“The uncondemned genocide of Ukrainians repeats”
Imagine that somewhere in the world, the usual morning did not come for 40 million people.
On the morning of February 24, Russia attacked Ukraine. Forty million people across the country woke up to the explosions. Russian troops destroy our homes, our cities, and our lives with unheard-of brutality. Official Russian media and officials openly call for the destruction of Ukraine and Ukrainians. Russian soldiers even kill children, calling them enemies who are: “infected with the disease of Ukrainianism.” It continues to this day. Ukraine defends itself heroically.
Why did it happen that in the 21st century, in the centre of Europe, one state attacked another? Why did a new dictator appear whose crimes remain unpunished? Are there still nations in Europe that deny the existence of others? Who welcomes war, violence and genocide? Didn’t Europe say “never again” to this? In short, the answer to these questions is one: unpunished evil always returns.
Ninety years ago, Ukraine experienced one of the most tragic pages in its history – the Holodomor. At that time, Russia tried to destroy Ukrainianness itself, our way of life and the meaning of the existence of an entire nation. However, the criminal regime was not punished, which turned it into a breeding ground for a new wave of Russian genocide against Ukrainians.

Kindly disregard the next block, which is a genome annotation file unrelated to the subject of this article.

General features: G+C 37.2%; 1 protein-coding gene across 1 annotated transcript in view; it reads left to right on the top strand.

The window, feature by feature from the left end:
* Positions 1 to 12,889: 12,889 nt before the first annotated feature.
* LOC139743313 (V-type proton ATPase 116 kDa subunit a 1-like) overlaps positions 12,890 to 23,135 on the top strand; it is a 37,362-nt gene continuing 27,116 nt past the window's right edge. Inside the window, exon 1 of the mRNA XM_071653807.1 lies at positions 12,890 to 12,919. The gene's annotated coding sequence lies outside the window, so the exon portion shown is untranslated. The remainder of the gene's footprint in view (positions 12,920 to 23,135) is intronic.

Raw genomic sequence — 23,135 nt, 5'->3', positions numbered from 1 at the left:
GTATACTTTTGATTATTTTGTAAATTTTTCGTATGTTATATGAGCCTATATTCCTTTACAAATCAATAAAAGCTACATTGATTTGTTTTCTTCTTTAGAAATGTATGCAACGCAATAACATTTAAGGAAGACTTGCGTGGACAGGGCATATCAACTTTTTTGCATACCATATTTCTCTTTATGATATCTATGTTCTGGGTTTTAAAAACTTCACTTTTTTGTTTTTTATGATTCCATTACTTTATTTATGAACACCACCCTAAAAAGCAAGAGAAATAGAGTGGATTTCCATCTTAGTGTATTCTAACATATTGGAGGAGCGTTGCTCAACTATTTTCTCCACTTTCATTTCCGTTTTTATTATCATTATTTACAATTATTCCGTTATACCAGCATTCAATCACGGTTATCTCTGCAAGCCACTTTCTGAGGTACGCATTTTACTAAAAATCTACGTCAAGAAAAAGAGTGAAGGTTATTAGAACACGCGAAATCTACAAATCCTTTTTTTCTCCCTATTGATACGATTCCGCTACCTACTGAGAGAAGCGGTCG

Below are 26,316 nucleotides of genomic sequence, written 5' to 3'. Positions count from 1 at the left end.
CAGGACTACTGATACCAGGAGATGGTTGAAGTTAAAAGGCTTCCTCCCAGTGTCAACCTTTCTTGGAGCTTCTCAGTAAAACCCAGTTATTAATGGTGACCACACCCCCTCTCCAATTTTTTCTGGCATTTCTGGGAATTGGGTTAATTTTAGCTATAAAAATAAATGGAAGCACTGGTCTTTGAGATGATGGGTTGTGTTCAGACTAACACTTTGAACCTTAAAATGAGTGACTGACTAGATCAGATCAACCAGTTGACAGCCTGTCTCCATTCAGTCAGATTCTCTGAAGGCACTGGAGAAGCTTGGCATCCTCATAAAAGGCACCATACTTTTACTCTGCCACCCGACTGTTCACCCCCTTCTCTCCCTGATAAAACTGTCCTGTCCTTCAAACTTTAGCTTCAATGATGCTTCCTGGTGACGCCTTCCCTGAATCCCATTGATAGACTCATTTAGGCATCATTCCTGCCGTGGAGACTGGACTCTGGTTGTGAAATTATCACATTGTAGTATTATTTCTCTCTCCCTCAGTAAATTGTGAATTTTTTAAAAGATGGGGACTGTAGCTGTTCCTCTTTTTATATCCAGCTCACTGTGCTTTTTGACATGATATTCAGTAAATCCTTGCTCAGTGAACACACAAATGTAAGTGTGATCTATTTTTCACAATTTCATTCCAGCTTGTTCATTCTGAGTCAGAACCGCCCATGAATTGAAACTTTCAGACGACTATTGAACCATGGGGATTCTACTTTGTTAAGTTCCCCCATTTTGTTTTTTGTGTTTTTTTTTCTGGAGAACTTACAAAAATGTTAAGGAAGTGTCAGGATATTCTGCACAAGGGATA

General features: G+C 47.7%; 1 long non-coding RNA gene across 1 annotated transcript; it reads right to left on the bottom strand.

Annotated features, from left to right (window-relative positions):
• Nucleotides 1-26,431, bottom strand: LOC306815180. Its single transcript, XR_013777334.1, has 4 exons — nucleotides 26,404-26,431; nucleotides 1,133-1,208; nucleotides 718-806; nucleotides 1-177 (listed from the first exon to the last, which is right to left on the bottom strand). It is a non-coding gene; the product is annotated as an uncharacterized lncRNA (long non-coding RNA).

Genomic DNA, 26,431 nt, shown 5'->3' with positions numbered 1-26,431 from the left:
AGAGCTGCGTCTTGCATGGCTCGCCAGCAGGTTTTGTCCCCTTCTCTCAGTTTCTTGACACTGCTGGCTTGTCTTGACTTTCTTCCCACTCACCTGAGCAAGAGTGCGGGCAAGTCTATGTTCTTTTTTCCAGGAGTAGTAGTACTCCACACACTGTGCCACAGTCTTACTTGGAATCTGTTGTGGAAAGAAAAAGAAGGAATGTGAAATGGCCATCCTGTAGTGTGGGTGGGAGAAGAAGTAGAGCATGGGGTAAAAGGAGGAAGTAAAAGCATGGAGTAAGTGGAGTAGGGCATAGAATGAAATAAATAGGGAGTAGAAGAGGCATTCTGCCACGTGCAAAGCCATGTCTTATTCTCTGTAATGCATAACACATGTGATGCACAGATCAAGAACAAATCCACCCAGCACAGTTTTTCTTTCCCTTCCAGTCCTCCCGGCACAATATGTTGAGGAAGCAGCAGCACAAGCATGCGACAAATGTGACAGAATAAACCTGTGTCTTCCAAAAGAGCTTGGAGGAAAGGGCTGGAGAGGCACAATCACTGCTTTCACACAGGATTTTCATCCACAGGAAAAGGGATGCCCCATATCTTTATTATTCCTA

The exhibition “The Uncondemned Genocide of Ukrainians Repeats” tells the world about the history of the evil that went unpunished and returned today to complete what started almost a hundred years ago. It tells about the history of destructive Ukrainian-Russian relations and their causes, consequences and ways to finally defeat this evil.
The exhibition was created specifically for a foreign audience, and it will travel to different parts of the world in order for more people to hear the truth and join the Ukrainians in their struggle for survival, the fight against Russia.
Curator: Yana Hrynko
Texts: Yana Hrynko, Iryna Kurhanska, Maryna Bohush, Nazar Kuts, Roman Moldavskyi, Inna Shuhalova
Translation: Tetiana Nahirnych
Design: Victoria Odnosum